Alice, Maguire Fellow in Italy

Alice is a graduate student in the Meadows School of the Arts’ Ph.D. program in art history, RASC/a (Rhetorics of Art, Space, and Culture). She was awarded a Maguire and Irby Family Foundation Public Service Fellowship for summer 2014 from the Cary M. Maguire Center for Ethics and Public Responsibility at SMU to conduct research in Italy. At archives including the Archivio Centrale dello Stato di Rome and the UN archives in Florence, she intends to investigate Mussolini’s aspirations for Rome and the changes he wished to make to its spatial structure.

Mussolini’s rhetoric of space: Locating discourse within the city

AliceSpace is key in shaping the bodies that inhabit it. The affective experience of space is formative in our understanding of ourselves and others, and it is central to the construction of the nation. In Fascist Italy these affective experiences were manipulated, resulting in tragic events. Unity, order, coherence and belonging were concepts associated with architectural projects.

The archives in Rome hold several documents regarding the changes in the city’s urban fabric throughout its history. The modern-era documents are held at the Archivio Centrale dello Stato di Rome, Biblioteca Nazionale in Rome, Archivio Fratelli Alinari, Istituto Luce (Gestione Archivi Alinari), American Academy in Rome, and the UN archives in Florence. I am exploring the architectural and urbanist projects of the Fascist government in Italy, particularly the physical changes to the city of Rome (focusing on the Master Plan of 1931) and the ideological discourse permeating these changes and the interest of Fascism in the affective potential of space.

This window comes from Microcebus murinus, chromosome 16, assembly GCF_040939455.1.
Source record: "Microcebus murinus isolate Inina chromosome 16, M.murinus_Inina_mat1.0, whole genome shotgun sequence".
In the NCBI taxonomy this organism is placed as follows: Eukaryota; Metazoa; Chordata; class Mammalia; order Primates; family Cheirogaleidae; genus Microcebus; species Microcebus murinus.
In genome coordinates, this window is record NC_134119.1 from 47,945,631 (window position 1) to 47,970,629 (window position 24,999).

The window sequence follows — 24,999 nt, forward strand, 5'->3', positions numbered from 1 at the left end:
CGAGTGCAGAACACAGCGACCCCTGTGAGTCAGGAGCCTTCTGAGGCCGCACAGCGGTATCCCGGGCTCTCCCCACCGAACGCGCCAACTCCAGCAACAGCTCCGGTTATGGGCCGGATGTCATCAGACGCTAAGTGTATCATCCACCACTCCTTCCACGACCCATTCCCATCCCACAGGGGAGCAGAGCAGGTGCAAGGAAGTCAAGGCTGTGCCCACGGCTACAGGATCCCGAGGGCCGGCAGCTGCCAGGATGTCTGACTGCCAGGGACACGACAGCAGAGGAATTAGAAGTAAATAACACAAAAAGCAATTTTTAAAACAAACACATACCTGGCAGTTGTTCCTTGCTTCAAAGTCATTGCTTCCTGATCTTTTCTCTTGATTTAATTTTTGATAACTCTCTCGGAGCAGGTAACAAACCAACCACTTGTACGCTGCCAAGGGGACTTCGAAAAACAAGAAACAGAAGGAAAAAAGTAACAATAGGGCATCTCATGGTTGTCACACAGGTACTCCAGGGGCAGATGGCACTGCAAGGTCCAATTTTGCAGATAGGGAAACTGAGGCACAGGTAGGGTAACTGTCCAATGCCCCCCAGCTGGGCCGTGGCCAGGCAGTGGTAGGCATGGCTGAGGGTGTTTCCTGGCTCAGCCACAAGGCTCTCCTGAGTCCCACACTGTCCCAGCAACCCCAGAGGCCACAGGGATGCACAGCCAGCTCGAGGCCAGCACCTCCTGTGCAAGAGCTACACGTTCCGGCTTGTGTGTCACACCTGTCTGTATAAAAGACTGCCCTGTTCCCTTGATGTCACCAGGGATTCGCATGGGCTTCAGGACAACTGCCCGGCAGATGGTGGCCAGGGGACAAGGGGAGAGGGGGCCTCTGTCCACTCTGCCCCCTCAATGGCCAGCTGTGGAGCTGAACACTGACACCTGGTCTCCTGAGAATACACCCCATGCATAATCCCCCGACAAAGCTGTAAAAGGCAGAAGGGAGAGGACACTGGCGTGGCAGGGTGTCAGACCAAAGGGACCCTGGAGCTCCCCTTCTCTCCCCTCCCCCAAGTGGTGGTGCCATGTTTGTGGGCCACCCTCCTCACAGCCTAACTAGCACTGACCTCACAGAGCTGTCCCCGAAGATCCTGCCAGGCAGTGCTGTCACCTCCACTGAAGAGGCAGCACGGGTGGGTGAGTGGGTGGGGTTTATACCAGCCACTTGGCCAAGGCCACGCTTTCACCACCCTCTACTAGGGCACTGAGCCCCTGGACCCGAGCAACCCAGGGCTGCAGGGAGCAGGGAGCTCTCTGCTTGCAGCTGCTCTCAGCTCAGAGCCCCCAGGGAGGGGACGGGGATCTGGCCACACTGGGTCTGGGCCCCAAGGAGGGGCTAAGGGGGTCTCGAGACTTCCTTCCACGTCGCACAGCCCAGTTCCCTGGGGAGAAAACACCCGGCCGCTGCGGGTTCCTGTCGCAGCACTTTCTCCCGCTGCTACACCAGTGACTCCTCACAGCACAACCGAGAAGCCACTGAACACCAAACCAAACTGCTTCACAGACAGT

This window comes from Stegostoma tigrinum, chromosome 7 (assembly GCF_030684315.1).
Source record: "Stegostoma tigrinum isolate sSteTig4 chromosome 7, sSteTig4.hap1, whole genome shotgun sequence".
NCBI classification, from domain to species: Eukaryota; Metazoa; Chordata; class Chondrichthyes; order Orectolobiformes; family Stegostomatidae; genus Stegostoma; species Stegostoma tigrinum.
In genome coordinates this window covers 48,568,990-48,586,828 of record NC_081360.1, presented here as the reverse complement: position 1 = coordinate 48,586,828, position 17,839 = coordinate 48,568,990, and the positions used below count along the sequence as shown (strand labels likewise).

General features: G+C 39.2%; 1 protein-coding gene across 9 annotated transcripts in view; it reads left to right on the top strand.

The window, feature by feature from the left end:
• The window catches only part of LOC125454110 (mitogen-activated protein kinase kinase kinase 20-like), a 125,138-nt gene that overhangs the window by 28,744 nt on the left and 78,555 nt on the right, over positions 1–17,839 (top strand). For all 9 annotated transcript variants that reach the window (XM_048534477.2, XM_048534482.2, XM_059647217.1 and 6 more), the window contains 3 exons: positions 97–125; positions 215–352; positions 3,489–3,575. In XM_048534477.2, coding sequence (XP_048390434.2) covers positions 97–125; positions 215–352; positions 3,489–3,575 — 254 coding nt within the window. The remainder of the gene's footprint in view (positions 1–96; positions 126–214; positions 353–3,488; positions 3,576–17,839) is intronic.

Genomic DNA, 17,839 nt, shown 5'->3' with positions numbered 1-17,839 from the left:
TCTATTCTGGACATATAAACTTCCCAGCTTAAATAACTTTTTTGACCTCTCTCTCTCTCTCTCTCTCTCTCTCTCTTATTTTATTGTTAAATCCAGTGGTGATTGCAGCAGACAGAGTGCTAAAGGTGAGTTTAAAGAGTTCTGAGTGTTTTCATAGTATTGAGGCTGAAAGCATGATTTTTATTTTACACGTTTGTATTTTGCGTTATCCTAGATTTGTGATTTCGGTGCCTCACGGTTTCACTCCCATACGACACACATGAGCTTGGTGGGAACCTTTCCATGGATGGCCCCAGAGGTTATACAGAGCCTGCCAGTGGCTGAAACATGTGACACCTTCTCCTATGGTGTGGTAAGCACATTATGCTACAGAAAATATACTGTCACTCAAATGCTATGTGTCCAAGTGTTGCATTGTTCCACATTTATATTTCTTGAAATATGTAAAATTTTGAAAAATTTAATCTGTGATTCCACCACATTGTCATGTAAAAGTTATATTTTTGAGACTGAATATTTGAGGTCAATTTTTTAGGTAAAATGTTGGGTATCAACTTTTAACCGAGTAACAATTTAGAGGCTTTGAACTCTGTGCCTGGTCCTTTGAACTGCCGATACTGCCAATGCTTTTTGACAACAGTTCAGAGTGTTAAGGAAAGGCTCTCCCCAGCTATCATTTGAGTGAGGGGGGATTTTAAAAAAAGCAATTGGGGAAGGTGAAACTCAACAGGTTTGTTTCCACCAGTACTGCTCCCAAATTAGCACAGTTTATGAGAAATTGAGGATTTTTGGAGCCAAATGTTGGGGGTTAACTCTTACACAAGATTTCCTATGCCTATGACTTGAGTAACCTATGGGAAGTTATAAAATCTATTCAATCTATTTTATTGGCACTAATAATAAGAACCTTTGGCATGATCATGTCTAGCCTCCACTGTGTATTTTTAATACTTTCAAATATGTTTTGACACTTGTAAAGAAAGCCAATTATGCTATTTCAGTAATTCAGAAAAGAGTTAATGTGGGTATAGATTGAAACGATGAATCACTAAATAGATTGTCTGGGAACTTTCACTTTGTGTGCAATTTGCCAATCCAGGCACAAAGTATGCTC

It was in the balcony of the Palazzo Venezia that some of Benito Mussolini’s most iconic speeches were delivered. Mussolini stood facing the Piazza Veneza and at the right side of the Monumento a Vittorio Emanuele, also known as the Altare della Patria. This “altar of the nation” stands at one end of the Via del Corso while the Piazza del Popolo, where remains of the ancient wall of the city are visible, stands in the other.

Monumento a Vittorio Emanuele II (also known as Altare della Patria), inaugurated in 1911. Photo credit: Alice

Monumento a Vittorio Emanuele II (also known as Altare della Patria), inaugurated in 1911. Photo credit: Alice

Palazzo Venezia, seen from the steps of the Altare della Patria. Photo credit: Alice

Palazzo Venezia, seen from the steps of the Altare della Patria. Photo credit: Alice

The large avenue catering to the gathering of a large crowd framed by two spaces already stamped in the populace’s imagination (the Altare and the Piazza del Popolo) was Mussolini’s preferred setting. It is no wonder since the place and its symbolism resonated with Mussolini’s rhetoric, creating an affective experience, which reinforced the idea of a united and strong Italian nation. Several rulers before, and many after Mussolini all over the world, have made use of strategies like these.

In the case of Rome, the objective was always to align the present with the Roman past through the unearthing of the ancient monuments and framing them through modern urbanist strategies. Nevertheless, it was also about what space and the affective experiences it engendered could do, and as Fascism has shown, it has much it can do.

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